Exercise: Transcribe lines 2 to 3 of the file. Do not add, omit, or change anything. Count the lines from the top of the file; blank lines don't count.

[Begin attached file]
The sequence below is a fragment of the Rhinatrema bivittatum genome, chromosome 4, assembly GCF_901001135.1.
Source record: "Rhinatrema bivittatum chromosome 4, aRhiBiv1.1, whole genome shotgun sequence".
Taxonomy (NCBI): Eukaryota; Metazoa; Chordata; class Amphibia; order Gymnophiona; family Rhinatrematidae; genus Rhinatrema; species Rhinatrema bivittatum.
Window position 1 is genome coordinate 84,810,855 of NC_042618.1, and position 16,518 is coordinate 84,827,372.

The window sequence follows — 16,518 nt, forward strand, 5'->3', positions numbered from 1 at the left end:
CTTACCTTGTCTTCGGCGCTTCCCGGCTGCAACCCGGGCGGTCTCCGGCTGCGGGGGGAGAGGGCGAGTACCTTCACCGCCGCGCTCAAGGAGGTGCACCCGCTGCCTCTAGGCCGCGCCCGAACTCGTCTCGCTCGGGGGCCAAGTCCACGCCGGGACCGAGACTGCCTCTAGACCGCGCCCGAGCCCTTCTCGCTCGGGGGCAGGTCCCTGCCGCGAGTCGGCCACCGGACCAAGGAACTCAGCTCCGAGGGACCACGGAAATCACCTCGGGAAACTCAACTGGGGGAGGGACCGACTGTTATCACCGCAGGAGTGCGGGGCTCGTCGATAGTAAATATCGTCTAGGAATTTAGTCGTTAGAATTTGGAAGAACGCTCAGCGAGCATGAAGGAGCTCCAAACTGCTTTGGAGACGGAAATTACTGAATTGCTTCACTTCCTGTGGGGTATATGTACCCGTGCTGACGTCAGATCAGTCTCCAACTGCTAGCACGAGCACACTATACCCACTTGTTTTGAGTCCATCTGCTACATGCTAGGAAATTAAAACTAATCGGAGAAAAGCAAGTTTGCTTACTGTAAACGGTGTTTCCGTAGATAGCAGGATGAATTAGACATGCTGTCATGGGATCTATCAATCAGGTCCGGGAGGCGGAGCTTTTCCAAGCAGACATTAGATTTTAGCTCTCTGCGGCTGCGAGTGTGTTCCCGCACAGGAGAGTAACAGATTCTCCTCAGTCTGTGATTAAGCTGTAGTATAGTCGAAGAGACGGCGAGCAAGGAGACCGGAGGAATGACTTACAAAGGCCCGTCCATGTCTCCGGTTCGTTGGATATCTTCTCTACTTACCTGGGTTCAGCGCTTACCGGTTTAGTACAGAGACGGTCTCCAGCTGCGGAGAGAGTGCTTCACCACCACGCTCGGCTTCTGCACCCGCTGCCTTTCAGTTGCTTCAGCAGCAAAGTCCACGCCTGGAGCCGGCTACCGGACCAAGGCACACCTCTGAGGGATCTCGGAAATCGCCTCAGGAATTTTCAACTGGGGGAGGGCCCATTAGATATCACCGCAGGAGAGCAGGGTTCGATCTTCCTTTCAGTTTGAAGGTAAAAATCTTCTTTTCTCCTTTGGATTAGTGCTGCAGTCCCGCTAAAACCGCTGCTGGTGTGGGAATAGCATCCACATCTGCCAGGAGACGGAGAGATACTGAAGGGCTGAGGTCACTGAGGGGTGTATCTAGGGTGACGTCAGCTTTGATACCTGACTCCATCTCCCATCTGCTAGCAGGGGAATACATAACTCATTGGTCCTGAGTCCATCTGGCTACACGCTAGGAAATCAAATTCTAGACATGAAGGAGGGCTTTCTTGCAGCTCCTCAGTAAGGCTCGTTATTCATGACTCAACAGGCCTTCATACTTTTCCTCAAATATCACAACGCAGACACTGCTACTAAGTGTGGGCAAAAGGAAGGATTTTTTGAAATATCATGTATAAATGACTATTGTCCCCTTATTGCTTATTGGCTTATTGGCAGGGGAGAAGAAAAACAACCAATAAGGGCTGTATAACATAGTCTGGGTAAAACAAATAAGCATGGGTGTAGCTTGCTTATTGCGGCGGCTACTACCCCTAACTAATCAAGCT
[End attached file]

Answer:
Source record: "Rhinatrema bivittatum chromosome 4, aRhiBiv1.1, whole genome shotgun sequence".
Taxonomy (NCBI): Eukaryota; Metazoa; Chordata; class Amphibia; order Gymnophiona; family Rhinatrematidae; genus Rhinatrema; species Rhinatrema bivittatum.